Rare bacteria collection at Pitt saves life of teenage girl

Rare bacteria collection at Pitt saves life of teenage girl

PITTSBURGH — At 17 years old, Isabelle Holdaway has already fought death and won, thanks to some help from Pittsburgh.

Isabelle lives in the United Kingdom and has cystic fibrosis. She got a lung transplant that was supposed to give her a second chance at life. Instead, it led to a bacterial infection that antibiotics couldn't fight off.

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Channel 11 spoke to her mother, Jo Holdaway, on Skype. She told us at that time in 2017, the family just kept getting bad news.

"One consultant said when she went back into ICU with liver failure, she won't be going home," said Holdaway.

Her mother told us that faced with the possibility of having to plan her own daughter's funeral, she started looking for solutions on her own. That's where Pittsburgh came in, with an email from Isabelle's team to Graham Hatfull, a professor of biological sciences at Pitt.

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"It was really much of a general inquiry as to whether we would be interested in identifying whether there was any phages in the collection that would officially collect and kill those bacterial strains," Hatfull said about that initial email.

Hatfull and his team have a collection of 15,000 bacteriophages collected from all over the world.

"They don't infect humans, they don’t infect plants or other animals, they infect bacteria," Hatfull said while explaining bacteriophages to Channel 11.

These bacteriophages don't only infect bacteria, they destroy it. The team got a sample of the bacteria killing Isabelle and got to work looking for a match to fight it.


"I wasn't aware in the early days how much intensive work it took for all these guys over in Pittsburgh to find this miracle for Isabelle," said her mother. "They literally were working around the clock trying thousands and thousands of the phages."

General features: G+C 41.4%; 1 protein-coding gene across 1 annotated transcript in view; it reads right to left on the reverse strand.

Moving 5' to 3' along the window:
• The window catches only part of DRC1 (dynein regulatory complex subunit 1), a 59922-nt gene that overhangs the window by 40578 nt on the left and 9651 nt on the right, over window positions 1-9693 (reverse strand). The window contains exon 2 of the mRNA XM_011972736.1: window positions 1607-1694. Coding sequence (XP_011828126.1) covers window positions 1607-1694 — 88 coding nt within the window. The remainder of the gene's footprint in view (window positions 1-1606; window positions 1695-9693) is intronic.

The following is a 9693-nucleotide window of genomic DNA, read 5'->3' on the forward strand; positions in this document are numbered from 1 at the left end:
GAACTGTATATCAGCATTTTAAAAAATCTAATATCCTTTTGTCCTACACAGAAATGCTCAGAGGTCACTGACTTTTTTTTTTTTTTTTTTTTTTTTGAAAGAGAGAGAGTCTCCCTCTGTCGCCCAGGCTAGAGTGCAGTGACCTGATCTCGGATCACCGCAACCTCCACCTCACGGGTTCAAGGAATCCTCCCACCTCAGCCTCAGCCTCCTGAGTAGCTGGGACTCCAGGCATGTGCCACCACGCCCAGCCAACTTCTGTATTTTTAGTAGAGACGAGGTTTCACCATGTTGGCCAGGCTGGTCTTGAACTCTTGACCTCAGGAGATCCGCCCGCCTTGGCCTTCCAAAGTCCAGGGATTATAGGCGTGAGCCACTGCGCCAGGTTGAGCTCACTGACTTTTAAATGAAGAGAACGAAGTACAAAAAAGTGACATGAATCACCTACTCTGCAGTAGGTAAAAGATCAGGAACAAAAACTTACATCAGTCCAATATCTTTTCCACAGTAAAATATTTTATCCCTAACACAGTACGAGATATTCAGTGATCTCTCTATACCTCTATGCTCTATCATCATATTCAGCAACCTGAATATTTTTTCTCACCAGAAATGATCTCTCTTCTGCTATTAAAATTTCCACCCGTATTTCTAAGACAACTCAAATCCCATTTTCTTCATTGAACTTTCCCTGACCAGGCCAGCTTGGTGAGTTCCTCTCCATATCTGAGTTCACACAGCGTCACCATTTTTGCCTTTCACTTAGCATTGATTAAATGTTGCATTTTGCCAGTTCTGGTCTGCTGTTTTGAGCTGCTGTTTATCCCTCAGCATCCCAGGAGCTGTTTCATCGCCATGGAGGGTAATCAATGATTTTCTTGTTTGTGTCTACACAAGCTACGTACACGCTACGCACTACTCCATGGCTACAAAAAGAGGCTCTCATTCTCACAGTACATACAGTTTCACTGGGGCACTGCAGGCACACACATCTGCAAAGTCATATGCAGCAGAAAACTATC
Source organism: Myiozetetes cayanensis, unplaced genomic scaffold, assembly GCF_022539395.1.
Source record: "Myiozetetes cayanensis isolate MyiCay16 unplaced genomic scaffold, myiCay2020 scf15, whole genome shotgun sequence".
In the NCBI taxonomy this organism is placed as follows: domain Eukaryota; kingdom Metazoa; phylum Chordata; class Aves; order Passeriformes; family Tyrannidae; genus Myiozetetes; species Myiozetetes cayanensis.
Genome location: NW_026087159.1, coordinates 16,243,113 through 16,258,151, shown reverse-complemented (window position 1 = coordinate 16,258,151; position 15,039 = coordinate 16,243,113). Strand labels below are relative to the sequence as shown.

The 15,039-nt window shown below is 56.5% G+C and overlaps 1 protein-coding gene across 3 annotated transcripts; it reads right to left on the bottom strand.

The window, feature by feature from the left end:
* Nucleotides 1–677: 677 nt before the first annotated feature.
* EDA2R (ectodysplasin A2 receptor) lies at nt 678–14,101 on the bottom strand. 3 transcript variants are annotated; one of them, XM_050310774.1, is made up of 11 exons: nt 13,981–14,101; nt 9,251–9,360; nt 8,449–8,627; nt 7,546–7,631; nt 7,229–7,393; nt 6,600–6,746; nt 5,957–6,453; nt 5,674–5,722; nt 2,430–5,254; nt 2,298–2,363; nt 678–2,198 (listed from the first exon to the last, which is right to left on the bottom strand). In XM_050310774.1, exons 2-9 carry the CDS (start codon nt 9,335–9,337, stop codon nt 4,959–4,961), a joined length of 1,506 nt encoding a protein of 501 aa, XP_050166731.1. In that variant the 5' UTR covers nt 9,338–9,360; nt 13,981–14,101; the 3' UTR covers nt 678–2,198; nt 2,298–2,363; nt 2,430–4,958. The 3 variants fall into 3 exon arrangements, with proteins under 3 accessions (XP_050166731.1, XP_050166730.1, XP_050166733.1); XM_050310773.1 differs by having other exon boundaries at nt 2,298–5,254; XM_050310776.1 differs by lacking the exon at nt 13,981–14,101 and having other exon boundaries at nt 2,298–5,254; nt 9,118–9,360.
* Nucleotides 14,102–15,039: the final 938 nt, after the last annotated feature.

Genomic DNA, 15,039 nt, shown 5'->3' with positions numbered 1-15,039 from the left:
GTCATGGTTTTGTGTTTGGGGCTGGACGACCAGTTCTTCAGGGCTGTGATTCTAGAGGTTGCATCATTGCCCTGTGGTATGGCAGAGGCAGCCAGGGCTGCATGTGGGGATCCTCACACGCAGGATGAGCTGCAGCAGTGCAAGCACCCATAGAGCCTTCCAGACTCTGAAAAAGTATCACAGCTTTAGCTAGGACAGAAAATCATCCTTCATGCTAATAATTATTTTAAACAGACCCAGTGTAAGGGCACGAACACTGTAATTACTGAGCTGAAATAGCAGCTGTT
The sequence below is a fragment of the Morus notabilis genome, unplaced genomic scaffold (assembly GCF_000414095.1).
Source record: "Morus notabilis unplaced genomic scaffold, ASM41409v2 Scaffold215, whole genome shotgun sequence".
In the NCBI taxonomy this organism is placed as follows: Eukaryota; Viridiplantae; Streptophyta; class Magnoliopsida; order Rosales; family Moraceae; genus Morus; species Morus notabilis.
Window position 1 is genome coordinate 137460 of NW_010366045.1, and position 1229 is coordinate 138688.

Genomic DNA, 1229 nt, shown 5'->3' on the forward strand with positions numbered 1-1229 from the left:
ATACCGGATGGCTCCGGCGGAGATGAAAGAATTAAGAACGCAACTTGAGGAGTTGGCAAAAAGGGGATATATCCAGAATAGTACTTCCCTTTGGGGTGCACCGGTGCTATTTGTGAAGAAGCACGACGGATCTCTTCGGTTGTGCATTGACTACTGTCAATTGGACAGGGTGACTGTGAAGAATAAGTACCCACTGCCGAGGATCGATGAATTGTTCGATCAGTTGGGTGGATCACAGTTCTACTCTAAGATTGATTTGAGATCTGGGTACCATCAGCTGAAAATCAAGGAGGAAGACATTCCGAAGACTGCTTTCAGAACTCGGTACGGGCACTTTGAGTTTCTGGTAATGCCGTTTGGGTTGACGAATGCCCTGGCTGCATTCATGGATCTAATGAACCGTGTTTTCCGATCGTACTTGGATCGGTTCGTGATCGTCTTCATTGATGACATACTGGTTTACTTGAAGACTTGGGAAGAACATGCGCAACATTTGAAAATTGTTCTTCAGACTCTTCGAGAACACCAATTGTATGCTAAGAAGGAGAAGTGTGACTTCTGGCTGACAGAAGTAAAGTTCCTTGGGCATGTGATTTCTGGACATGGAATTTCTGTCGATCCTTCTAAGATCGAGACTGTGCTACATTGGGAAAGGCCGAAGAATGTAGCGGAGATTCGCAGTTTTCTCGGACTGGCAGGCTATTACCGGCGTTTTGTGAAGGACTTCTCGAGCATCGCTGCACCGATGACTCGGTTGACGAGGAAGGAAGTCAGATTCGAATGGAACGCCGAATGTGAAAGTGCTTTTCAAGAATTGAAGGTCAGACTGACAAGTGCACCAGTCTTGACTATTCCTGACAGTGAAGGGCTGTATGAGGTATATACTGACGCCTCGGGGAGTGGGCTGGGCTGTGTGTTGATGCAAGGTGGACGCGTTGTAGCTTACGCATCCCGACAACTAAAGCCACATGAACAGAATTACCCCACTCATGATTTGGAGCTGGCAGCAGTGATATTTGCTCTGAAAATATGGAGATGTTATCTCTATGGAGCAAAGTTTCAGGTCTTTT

It took months, but the team identified three phages that worked against Isabelle's particular bacteria. They made up a drug cocktail of the phages and sent it on to her team. Her mother said the first treatment showed changes right away and every following treatment has helped Isabelle even more.

Unfortunately, the cocktail that worked for Isabelle doesn't work on a wider scale for other patients like her. However, Hatfull sees it as a first step to finding new solutions to superbugs.

"I think there's a real sense that we need more weapons in our arsenal for dealing with these infections," Hatfull said.

Isabelle is now home, playing with her dogs. She has a weekend job, studies for school and is even learning to drive. Her family is eager for a clearance to fly again so she can come visit Pittsburgh.

"We want to take her over there. We want her to meet everybody that's played a vital part in her care and her health," said Holdaway.

Isabelle's mom says she hopes to see the U.S. and U.K. relax regulations for experimental treatments. It took months for her daughter's team to get clearance to get the phage cocktail from Pittsburgh and use it in Isabelle's treatment. They are still waiting on a new phage to clean up the rest of the bacteria. She says they've waited six weeks for approval and are still unsure when it could get to Isabelle.